About Babson College:

Babson has been ranked #1 in entrepreneurship education by U.S. News & World Report for the past 18 years. An independent, not-for-profit institution, Babson is accredited by the Association to Advance Collegiate Schools of Business (AACSB), the New England Association of Schools and Colleges, and the European Quality Improvement System (EQUIS). In the 2010-2011 academic year, more than 1,950 undergraduate and 1,300 graduate students attended Babson, representing more than 74 countries.

International team of educators and entrepreneurs in action (from left to right): Iman Seoudi (Egypt), Peter Russo (USA), Ilya Avdeev (USA), Patricia Krakauer (Brazil), Brian McGuire (Scotland) and Constant Beugre (USA).



Two Graduate Research Assistant Positions Open

Two exciting new opportunities for graduate research in energy storage systems have opened in the Advanced Manufacturing and Design Lab in January 2012. Paid graduate research assistant positions are available for mechanical and electrical engineering majors with an interest in multi-physics simulations and experimental validation. Read the rest of this entry to submit your name and resume.

Read the rest of this entry »


AMDL Researcher Andrew Hastert Awarded Top Graduation Honors

College of Engineering Fall 2011 graduate and Advanced Manufacturing and Design Laboratory researcher Andrew Hastert was awarded the College’s top graduating honors, the Dean’s Award, at the Fall 2011 Order of the Engineer Ceremony. The award was presented by College of Engineering Dean Dr. Tien-Chien Jen and Assistant Professor Dr. Ilya Avdeev.

Andrew joined AMDL in the Fall of 2009 and has engaged in a variety of design and research projects including the development of a multi-modal fatigue testing machine for vascular stents, mechanical stress simulation of random aggregate models in concrete, mechanical stress simulation of vascular stents, and a GE Healthcare sponsored project focused on thermal modeling of a biomedical imaging sensor array. Under the tutelage of Assistant Professor Dr. Ilya Avdeev and with the collaboration of fellow researchers Mir Shams and Austen Scudder, this work resulted in five journal and conference papers, five research awards and various presentations at national and international conferences representing the University in Mexico and Taiwan.

Outside of his lab work, Andrew remained heavily involved in student organizations, serving as President of the American Society of Mechanical Engineers (ASME) at UWM, founder of the Human Powered Vehicle Team, founding officer of the Engineering Student Council, Student Association Senator representing the College of Engineering and Applied Science, and Vice-Chair of the Senate Appropriations Committee. Andrew was able to combine his interests in composite structures and cycling to help design and build the Human Powered Vehicle Team’s inaugural competition vehicle that went on to win 2nd place in the 2011 International Human Powered Vehicle Competition.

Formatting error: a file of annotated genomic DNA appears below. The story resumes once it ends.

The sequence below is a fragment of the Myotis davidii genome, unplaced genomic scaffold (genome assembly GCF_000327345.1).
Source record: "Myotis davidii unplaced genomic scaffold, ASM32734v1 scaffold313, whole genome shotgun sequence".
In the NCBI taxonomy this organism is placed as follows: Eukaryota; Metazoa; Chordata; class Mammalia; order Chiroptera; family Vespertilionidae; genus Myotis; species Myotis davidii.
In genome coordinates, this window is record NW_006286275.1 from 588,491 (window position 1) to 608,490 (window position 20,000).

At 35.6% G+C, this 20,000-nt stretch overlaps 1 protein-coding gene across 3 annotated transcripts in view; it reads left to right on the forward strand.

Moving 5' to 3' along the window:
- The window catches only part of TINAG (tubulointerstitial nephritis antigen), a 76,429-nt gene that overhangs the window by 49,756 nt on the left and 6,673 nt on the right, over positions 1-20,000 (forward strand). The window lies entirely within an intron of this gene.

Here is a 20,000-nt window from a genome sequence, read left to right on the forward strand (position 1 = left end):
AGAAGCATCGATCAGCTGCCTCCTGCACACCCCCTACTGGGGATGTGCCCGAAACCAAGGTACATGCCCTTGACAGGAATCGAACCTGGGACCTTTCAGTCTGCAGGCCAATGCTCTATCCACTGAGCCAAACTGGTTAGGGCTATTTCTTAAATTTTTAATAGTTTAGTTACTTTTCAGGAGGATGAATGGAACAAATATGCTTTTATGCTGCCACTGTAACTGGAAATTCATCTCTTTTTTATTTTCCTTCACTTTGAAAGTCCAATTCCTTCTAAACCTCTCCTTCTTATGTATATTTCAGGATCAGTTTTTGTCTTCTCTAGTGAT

In January 2012 Andrew will be joining the Global Sales Training rotational program at Rockwell Automation (ROK), a Fortune 500 company that serves as a global provider of industrial automation, power, control and information solutions.


AMDL Research Assistant Successfully Defends Master’s Thesis

Mechanical Engineering graduate student and AMDL Research Assistant Austen Scudder, recently completed his Master’s Degree by successfully defending his thesis titled, “Infrared Fracture Detection of Bare Metal Stents.” The research was conducted as a part of larger initiative to improve stent design, testing and deployment methods, led by AMDL Director Dr. Ilya Avdeev.

Over the past year, Avdeev and Scudder have developed a novel method for identifying fractures in metal stents during fatigue testing, an important validation phase for vascular stents. By applying electrical current to the metal stents, they showed that the stent will experience Joule heating. Using a high resolution infrared camera, they can detect this heating and have indentified changes in the stents thermal signature as a result of fractures. Moreover, the experimental results were very similar to simulations performed using ANSYS thermal-electric analysis.

This work may have substantial implications, potentially expediting testing and analysis of stents. Additionally, fracture events during fatigue cycling can be accurately recorded and correlated to simulations, potentially removing the need for physical testing altogether. The work was also supported by Ph.D. student Mir Shams and fellow research assistant Andrew Hastert.


Graduate researcher Austen Scudder honored as Featured Graduate

Third-generation engineer explored his options

When the engineering research in Assistant Professor Ilya Avdeev’s lab got intense last winter, he invited his lab members to unwind by playing a little pond hockey at the lakefront.

“He smoked us all,” says Austen Scudder of his adviser’s abilities on the ice. Scudder admits his stick “had gathered a little dust,” but the talented 26-year-old is not used to being trumped.

Scudder was a recipient of a Chancellor’s Graduate Student Award, financial support offered to recruit and retain the most promising UWM graduate students. He also was recently accepted into Rockwell Automation’s Leadership Development Program, a two-year rotational program covering various aspects of the company’s business.